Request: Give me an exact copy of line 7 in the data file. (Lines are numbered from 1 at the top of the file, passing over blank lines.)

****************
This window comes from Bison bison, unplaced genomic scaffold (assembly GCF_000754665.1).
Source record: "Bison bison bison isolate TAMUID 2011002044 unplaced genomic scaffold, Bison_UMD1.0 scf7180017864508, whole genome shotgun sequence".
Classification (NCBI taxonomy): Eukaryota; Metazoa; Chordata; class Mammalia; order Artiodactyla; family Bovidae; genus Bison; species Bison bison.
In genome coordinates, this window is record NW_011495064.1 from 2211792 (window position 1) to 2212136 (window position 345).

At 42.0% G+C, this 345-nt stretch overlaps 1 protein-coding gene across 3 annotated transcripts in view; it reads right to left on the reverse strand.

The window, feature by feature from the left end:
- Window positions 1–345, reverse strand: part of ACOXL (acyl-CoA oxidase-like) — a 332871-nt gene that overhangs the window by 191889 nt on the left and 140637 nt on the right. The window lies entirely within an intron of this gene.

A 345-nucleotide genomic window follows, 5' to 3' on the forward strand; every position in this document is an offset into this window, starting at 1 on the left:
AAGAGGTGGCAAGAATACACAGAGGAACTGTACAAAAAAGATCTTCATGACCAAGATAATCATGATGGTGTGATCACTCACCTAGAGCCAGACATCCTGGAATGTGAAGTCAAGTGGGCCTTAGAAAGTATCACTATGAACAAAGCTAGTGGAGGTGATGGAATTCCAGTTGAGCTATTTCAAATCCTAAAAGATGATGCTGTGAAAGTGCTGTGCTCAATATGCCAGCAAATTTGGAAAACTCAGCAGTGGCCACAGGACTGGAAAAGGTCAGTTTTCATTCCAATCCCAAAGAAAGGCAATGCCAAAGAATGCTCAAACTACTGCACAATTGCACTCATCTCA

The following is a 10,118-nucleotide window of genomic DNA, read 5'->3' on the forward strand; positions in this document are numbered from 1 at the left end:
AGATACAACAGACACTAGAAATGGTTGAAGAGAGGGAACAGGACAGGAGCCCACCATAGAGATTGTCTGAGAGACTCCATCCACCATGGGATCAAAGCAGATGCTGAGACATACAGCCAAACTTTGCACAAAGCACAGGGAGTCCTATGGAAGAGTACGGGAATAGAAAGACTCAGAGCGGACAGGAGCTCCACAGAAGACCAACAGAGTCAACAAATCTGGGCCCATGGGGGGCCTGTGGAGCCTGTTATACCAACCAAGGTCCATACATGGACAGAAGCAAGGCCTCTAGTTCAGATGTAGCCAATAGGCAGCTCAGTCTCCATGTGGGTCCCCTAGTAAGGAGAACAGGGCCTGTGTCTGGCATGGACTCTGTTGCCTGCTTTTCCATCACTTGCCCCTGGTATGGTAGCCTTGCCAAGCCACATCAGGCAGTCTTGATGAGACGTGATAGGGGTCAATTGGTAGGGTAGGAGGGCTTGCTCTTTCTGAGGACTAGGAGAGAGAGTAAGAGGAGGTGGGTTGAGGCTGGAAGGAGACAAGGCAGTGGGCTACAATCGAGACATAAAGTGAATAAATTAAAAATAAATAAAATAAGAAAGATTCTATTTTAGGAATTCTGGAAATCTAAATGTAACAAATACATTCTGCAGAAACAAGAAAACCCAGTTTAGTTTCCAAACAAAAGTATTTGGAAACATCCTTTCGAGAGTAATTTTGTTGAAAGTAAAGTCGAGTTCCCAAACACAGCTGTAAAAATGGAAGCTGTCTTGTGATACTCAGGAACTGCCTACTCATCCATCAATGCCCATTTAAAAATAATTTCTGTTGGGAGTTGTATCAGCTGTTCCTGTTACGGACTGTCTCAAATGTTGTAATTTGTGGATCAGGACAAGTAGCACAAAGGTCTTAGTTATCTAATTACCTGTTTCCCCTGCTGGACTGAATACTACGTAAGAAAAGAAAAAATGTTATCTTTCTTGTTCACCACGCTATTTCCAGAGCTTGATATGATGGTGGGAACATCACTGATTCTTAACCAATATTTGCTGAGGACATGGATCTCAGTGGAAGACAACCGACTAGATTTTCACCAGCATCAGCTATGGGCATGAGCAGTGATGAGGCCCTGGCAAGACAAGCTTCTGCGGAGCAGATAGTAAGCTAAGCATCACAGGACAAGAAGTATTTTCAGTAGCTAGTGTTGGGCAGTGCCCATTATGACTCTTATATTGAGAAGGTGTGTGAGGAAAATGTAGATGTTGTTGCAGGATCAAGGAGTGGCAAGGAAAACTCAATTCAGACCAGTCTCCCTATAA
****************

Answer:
- Window positions 1–345, reverse strand: part of ACOXL (acyl-CoA oxidase-like) — a 332871-nt gene that overhangs the window by 191889 nt on the left and 140637 nt on the right. The window lies entirely within an intron of this gene.